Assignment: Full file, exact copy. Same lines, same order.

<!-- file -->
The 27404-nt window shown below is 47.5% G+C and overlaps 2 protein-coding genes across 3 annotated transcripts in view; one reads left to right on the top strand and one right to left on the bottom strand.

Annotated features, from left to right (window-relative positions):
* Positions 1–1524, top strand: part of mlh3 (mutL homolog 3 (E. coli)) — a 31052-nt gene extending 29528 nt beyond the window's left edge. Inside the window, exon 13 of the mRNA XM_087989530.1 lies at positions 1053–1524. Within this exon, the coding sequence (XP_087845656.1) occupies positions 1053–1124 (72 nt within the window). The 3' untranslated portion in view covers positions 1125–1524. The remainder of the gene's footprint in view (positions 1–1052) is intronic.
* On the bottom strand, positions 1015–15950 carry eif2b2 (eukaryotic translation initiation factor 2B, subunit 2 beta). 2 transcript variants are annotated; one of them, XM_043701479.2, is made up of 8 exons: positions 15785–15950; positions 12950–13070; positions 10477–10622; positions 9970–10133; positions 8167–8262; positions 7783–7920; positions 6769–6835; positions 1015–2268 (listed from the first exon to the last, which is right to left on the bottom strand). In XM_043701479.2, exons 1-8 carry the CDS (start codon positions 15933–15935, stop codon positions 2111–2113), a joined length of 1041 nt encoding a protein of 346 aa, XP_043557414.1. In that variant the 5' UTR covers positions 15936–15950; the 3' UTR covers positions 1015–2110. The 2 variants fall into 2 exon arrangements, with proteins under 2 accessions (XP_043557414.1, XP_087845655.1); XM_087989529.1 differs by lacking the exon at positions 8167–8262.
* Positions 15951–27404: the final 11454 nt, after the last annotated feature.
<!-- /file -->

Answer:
The 27404-nt window shown below is 47.5% G+C and overlaps 2 protein-coding genes across 3 annotated transcripts in view; one reads left to right on the top strand and one right to left on the bottom strand.

Annotated features, from left to right (window-relative positions):
* Positions 1–1524, top strand: part of mlh3 (mutL homolog 3 (E. coli)) — a 31052-nt gene extending 29528 nt beyond the window's left edge. Inside the window, exon 13 of the mRNA XM_087989530.1 lies at positions 1053–1524. Within this exon, the coding sequence (XP_087845656.1) occupies positions 1053–1124 (72 nt within the window). The 3' untranslated portion in view covers positions 1125–1524. The remainder of the gene's footprint in view (positions 1–1052) is intronic.
* On the bottom strand, positions 1015–15950 carry eif2b2 (eukaryotic translation initiation factor 2B, subunit 2 beta). 2 transcript variants are annotated; one of them, XM_043701479.2, is made up of 8 exons: positions 15785–15950; positions 12950–13070; positions 10477–10622; positions 9970–10133; positions 8167–8262; positions 7783–7920; positions 6769–6835; positions 1015–2268 (listed from the first exon to the last, which is right to left on the bottom strand). In XM_043701479.2, exons 1-8 carry the CDS (start codon positions 15933–15935, stop codon positions 2111–2113), a joined length of 1041 nt encoding a protein of 346 aa, XP_043557414.1. In that variant the 5' UTR covers positions 15936–15950; the 3' UTR covers positions 1015–2110. The 2 variants fall into 2 exon arrangements, with proteins under 2 accessions (XP_043557414.1, XP_087845655.1); XM_087989529.1 differs by lacking the exon at positions 8167–8262.
* Positions 15951–27404: the final 11454 nt, after the last annotated feature.